What about the interest rate outlook?
Bonds typically come in two forms – fixed interest coupons or a floating rate. If an investor believes interest rates are headed higher they can allocate a portion of their portfolio to floating rate bonds, which move up and down in line with interest rate expectations. Coupons on these instruments reset on each payment date (which can be quarterly or semi-annually in most cases).
On the other hand, if an investor believes interest rates have peaked, they may allocate a higher portion to fixed coupon instruments, locking in a guaranteed return until the bond matures.
As most bonds can be sold on the Over-The-Counter (OTC) market, investors should be aware that the resale value of a fixed coupon bond may fall if interest rate expectations rise, however, the rate of return will remain constant until the bond matures.
Companies pay dividends, so why bonds?
Certainly, share dividends can be a component of the income side of your portfolio, however, there are significant differences in performance to bonds.
Firstly, interest payments and frequency of payment on bonds are locked into the terms and conditions. They do not change based on the underlying company performance, offering investors certainty of income.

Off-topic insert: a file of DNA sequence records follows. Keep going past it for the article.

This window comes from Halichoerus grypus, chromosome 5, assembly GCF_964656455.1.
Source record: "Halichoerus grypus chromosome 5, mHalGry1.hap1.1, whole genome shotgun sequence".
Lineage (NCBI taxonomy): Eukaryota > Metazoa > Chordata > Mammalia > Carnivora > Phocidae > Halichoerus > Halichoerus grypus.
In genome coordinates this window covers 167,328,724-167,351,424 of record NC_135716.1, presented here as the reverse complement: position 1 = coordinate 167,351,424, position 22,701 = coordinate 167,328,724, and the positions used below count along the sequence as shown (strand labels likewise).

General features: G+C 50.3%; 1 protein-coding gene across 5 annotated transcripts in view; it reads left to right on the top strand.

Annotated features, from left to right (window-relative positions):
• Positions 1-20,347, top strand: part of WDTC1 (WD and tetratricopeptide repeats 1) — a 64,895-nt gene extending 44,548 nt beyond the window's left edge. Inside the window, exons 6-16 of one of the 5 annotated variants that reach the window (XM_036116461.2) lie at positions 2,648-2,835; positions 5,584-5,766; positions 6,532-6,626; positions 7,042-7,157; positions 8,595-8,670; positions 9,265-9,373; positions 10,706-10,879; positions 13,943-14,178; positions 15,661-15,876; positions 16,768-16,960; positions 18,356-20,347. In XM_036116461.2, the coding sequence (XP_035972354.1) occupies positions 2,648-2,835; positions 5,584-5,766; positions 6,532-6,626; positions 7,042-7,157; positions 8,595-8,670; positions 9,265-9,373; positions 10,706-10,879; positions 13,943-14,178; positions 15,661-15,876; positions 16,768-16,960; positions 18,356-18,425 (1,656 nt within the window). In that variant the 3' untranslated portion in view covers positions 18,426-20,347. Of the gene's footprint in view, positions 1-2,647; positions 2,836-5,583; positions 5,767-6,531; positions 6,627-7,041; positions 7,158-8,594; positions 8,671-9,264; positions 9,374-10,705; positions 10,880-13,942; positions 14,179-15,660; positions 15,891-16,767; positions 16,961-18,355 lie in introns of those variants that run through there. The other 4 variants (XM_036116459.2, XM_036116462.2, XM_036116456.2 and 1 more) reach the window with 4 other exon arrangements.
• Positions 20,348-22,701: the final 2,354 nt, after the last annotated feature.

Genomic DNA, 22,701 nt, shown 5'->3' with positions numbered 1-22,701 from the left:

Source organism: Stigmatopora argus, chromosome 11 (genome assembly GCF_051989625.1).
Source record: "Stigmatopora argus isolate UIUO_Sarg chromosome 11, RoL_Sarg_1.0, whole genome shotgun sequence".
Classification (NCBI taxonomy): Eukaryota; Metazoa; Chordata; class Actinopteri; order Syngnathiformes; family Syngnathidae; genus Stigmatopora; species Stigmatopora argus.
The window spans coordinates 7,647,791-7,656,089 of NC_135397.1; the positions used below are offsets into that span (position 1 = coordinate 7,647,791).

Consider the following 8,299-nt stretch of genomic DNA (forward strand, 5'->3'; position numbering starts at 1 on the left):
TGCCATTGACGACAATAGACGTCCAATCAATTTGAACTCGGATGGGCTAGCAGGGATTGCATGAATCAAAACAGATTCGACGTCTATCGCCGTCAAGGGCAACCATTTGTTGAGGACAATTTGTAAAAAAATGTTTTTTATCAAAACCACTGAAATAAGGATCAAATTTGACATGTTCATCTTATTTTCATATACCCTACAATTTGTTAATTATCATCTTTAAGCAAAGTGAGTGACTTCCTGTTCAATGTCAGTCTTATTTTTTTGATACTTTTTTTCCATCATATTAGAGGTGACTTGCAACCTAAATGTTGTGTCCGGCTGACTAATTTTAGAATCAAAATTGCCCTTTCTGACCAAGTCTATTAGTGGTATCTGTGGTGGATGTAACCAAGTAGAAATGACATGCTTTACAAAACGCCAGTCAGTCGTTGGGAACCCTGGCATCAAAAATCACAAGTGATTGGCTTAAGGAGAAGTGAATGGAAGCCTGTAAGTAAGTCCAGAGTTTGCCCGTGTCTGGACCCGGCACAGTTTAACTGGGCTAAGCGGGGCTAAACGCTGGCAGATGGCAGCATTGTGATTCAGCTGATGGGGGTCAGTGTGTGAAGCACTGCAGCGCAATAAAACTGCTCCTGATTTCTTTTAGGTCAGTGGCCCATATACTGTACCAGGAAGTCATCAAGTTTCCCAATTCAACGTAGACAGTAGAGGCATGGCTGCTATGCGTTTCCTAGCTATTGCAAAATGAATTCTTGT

In comparison, share dividends strongly rely on the performance of the company, and can also be impacted by external factors, as we saw during the early stages of the pandemic when banks had a dividend payment cap placed on them by the regulators.
Share dividends are also more influenced by the boom-bust economic cycle.
Consider a resources stock over 10 years. It may pay high dividends during a resources boom but lower dividend payouts or even halt dividends during a downturn. In comparison, bonds with that same company would have interest payments locked in throughout the period. Of course, this is viewing the investment from an income perspective, and does not consider any lift or decline in a company’s share price over the timeframe.
It highlights that as we seek to smooth out long term returns, bonds have a place not just in times of turbulence but throughout the economic cycle.
Examining Credit Risk
Bonds are issued with a rating by an international Credit Agency (S&P, Moody’s, Fitch), with the highest quality bonds rated AAA (such as US Government Bonds). The higher the credit rating, the lower the yield on the investment, given the lower risk of default. Investment grade bonds are considered higher quality, as they typically carry upper band ratings.
Fixed income is a source of portfolio diversity and well placed to have a positive impact on the overall risk weighting of your investments. They provide a source of reliable and consistent income and given the immense size of the bond universe, they can often be tailored to suit your specific requirements.
Please contact your private banker or talk to us at NAB Private Wealth